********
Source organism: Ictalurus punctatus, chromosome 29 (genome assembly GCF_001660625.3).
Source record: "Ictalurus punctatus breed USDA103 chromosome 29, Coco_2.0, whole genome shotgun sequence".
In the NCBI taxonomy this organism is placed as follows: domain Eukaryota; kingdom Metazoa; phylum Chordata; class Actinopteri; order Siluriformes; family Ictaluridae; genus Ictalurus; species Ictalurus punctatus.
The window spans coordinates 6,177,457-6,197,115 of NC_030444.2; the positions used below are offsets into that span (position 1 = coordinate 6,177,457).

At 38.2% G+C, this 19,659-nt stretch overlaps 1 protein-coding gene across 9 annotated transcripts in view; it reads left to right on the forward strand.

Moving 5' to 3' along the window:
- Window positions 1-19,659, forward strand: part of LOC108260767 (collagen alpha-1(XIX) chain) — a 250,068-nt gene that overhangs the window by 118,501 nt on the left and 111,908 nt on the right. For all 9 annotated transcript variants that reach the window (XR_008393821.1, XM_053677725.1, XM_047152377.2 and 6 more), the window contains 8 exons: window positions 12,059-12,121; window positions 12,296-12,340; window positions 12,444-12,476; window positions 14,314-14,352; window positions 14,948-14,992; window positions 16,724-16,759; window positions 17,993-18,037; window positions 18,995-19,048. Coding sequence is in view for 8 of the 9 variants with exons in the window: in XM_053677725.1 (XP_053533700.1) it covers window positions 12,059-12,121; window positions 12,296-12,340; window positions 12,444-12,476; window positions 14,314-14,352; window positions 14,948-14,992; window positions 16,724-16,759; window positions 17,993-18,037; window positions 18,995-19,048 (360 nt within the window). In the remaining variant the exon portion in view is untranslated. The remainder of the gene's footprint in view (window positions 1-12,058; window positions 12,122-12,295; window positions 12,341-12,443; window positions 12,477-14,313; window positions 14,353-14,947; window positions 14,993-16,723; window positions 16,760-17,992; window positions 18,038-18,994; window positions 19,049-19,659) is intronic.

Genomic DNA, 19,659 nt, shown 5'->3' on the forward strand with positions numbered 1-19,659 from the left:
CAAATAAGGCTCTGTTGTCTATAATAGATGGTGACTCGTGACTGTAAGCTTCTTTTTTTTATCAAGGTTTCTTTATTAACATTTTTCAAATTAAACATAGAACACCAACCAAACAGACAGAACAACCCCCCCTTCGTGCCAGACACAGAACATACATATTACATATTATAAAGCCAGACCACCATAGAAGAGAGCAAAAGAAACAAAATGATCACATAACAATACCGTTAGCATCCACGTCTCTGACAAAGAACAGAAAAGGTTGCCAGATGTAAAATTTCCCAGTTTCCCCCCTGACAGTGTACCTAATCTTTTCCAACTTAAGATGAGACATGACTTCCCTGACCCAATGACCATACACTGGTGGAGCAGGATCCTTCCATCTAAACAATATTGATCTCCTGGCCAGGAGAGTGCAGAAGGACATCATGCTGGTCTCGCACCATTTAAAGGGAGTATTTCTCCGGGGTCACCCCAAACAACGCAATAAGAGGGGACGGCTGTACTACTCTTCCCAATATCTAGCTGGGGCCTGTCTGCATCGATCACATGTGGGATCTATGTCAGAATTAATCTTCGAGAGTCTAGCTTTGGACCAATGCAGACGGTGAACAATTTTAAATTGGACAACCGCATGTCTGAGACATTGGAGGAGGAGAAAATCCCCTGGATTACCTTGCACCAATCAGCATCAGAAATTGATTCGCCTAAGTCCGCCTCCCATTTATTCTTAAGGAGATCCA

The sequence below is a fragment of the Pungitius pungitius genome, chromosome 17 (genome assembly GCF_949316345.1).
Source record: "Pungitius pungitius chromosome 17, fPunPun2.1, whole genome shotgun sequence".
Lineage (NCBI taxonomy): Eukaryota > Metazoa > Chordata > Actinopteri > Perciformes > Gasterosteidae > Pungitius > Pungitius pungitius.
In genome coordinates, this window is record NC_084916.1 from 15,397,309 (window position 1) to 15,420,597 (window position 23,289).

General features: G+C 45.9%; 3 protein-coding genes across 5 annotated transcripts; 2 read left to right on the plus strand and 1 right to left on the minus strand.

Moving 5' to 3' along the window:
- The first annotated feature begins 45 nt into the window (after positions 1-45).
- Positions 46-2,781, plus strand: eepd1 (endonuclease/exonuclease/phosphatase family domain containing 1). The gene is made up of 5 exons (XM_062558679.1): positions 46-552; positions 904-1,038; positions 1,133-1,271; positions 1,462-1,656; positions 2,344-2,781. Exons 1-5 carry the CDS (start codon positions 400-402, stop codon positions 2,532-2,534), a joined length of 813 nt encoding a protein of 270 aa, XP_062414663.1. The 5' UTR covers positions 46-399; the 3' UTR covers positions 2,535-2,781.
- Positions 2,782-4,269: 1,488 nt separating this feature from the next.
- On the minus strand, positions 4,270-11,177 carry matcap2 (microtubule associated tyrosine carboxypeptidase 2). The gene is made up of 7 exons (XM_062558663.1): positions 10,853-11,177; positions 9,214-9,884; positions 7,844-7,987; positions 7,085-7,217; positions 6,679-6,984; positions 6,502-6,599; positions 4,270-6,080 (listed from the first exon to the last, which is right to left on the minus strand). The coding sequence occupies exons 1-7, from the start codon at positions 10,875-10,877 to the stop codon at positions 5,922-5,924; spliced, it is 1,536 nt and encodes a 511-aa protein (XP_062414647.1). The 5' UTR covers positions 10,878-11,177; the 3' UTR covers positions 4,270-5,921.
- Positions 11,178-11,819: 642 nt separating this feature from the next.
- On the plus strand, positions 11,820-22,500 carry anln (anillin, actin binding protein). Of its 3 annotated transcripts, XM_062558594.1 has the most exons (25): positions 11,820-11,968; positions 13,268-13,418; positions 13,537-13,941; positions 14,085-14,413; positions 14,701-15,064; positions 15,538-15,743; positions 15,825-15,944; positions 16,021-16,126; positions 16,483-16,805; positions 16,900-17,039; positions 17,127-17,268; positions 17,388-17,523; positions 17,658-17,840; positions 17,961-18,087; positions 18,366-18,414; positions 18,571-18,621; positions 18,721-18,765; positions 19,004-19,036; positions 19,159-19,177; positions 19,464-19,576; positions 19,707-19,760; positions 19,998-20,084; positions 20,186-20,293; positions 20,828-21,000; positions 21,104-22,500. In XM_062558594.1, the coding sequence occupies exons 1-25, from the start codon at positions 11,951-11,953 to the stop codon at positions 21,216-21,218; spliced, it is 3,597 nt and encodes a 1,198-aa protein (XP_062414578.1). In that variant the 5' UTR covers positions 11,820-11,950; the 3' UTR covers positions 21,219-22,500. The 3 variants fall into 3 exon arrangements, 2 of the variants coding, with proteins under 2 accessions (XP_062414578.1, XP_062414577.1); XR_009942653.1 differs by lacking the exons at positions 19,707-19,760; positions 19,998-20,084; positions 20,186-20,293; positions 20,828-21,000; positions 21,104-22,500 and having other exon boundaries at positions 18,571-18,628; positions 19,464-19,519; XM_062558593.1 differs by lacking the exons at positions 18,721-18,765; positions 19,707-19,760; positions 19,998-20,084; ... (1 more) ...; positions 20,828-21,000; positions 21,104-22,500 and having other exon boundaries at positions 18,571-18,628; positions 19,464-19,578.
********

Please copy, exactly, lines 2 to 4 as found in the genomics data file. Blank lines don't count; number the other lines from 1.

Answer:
Source record: "Ictalurus punctatus breed USDA103 chromosome 29, Coco_2.0, whole genome shotgun sequence".
In the NCBI taxonomy this organism is placed as follows: domain Eukaryota; kingdom Metazoa; phylum Chordata; class Actinopteri; order Siluriformes; family Ictaluridae; genus Ictalurus; species Ictalurus punctatus.
The window spans coordinates 6,177,457-6,197,115 of NC_030444.2; the positions used below are offsets into that span (position 1 = coordinate 6,177,457).